For all the harshness of this comment, it does hit a certain truth. I'll admit I am a sucker who bought the first season of the Gallifrey spin-off just because it had Louise Jameson and Lalla Ward in it, not to mention Lynda Bellingham. The folks that created Big Finish are smart people; they realise how much we fans love these 'has-been character actors' and they are making capital of this pool of human resources. Just yesterday I went into ecstasy with excitement on hearing about the forthcoming Big Finish spin-off, Counter-Measures. Just the thought of hearing Pamela Salem reprising her role as the delightful Rachel Jensen made me giddy. It is incredible that there are people like me who will shell out fifty quid just to hear a bunch of obscure actors reprising roles from just one story broadcast over twenty years ago.

So it's got Louise Jameson and Lalla Ward in it, but is it actually any good?

A series about Time Lords on Gallifrey is an obvious option for a Doctor Who spin-off series, but that does not mean it is a good idea. In 2004, Doctor Who writers really ought to have learned to move past this sort of thing. Stories like Invasion of Time (as story for which I have a degree of fondness) and Arc of Infinity killed the Time Lords. The idea of the Time Lords as gods of history is a fascinating one, but it is an idea that cannot easily be presented on television. Hence stories about the Time Lords ended up being about a rather mundane society of bureaucrats and technologically advanced Oxford dons. The BBC books and our beloved Lawrence Miles helped to correct this and restored a sense of awe and wonder to the Time Lords. The writers of the Gallifrey series have not learned from this development in the slightest and what we get in Weapon of Choice is a political thriller set in a technologically advanced society. Potentially entertaining, but yet another nail in the coffin of the idea of the Time Lords as an ethereal race of beings who uphold the universe.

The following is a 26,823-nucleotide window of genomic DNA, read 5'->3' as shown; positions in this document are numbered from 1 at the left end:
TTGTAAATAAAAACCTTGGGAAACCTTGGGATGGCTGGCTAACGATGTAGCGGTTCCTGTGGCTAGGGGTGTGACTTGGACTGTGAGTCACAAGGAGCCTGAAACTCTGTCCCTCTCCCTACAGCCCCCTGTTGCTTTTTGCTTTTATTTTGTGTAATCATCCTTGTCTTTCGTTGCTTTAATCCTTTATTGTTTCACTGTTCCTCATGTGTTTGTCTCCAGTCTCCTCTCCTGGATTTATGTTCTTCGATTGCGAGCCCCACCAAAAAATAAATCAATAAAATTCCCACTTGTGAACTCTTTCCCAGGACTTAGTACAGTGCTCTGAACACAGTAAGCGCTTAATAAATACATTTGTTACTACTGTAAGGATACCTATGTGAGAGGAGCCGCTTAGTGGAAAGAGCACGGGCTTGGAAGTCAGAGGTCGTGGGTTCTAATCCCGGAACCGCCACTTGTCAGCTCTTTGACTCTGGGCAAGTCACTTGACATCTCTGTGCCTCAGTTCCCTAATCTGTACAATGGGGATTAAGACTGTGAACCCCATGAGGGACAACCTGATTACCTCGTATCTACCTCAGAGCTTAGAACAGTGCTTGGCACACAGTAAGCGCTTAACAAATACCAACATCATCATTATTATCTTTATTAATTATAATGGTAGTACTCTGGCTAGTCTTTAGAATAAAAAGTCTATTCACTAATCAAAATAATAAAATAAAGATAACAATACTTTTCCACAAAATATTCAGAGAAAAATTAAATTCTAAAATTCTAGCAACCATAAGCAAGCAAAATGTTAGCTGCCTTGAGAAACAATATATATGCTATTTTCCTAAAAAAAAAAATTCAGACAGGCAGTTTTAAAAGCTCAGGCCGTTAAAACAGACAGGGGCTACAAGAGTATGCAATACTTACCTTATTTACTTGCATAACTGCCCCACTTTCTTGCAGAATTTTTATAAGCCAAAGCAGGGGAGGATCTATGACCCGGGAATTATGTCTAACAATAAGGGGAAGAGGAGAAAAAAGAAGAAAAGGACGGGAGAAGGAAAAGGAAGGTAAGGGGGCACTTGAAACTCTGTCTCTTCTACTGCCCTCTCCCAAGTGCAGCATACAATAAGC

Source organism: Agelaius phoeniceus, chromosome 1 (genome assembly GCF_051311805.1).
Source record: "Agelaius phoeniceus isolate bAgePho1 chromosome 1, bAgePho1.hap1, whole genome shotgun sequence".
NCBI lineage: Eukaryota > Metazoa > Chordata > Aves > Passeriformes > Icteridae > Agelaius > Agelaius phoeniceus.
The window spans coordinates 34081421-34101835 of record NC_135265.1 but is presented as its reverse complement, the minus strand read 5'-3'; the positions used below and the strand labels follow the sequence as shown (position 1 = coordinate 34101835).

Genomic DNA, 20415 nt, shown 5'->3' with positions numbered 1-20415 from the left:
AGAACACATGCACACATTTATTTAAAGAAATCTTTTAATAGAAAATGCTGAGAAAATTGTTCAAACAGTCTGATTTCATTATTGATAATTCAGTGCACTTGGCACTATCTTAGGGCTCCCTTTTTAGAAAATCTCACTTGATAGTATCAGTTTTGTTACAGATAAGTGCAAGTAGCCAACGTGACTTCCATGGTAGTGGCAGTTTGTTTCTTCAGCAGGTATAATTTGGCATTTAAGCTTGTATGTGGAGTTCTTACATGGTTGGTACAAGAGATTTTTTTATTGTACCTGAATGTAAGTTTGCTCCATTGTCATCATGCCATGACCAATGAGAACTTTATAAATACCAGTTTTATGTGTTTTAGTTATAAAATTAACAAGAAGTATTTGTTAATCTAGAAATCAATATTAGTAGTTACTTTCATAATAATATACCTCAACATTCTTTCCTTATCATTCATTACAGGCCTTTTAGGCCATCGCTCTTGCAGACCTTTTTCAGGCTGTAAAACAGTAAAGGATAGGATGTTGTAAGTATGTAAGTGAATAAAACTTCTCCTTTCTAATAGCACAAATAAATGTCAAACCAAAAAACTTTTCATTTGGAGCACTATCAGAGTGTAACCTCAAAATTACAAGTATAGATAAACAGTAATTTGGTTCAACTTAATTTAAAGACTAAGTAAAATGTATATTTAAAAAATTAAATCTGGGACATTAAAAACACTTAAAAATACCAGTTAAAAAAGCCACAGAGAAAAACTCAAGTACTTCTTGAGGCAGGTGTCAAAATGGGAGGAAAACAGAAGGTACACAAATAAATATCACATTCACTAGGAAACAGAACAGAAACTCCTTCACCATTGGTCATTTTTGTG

The intrigue of Weapon of Choice revolves around a weapon called a Timonic Fusion Device. It's basically just a big bomb that blows up time, barely a step away from the Daleks' 'Time Destructor.' The Book of the War in the Faction Paradox range revealed all kinds of surreal conceptual weapons used by the Time Lords, sorry Great Houses, and their opponents. The Timonic Fusion Device just feels like any old Doctor Who McGuffin.

The plot of Weapon of Choice is quite complex. I listened to Weapon of Choice late in the evening before going to bed. This did not help me to make sense of the complex plot, but I found it extraordinarily relaxing to have it on and just let the atmosphere wash over me. I listened to the rest of the Gallifrey Season 1 this way. These audios are absolutely great for nodding off to.